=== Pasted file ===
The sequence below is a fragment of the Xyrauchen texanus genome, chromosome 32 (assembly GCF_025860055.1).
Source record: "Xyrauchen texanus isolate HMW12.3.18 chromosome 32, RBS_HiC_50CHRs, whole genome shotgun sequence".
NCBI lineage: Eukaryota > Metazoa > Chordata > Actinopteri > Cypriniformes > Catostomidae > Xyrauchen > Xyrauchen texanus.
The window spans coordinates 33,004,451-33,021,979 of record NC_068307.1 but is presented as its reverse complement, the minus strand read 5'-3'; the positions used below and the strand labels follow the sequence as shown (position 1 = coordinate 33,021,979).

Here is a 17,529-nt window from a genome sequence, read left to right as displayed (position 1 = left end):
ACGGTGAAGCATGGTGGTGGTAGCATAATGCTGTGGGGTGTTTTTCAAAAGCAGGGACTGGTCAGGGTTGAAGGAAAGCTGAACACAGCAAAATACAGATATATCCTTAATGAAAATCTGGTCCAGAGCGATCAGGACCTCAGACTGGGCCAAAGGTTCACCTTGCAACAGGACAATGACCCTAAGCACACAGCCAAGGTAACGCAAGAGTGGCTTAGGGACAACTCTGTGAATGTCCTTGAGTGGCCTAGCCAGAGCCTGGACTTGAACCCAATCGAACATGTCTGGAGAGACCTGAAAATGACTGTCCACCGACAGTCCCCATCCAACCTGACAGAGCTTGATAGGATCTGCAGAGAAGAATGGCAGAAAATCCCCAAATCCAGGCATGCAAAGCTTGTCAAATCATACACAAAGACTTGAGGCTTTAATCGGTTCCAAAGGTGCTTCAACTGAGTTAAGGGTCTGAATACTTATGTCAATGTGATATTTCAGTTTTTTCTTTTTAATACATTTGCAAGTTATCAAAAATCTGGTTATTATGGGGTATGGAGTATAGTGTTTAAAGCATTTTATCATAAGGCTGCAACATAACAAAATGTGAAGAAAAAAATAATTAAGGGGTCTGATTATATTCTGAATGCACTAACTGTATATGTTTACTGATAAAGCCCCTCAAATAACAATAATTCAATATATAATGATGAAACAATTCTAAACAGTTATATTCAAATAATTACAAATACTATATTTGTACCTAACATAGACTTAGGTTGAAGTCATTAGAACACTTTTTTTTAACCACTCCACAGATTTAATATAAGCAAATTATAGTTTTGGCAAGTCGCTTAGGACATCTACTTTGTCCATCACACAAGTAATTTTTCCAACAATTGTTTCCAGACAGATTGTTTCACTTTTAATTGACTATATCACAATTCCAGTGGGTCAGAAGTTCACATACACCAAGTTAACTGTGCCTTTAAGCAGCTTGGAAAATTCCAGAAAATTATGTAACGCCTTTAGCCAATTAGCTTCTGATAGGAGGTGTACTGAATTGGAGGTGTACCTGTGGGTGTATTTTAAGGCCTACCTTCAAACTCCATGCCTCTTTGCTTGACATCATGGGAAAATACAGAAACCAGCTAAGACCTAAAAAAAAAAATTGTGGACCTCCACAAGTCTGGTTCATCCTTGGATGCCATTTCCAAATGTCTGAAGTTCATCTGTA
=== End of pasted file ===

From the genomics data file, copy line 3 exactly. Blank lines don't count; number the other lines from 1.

NCBI lineage: Eukaryota > Metazoa > Chordata > Actinopteri > Cypriniformes > Catostomidae > Xyrauchen > Xyrauchen texanus.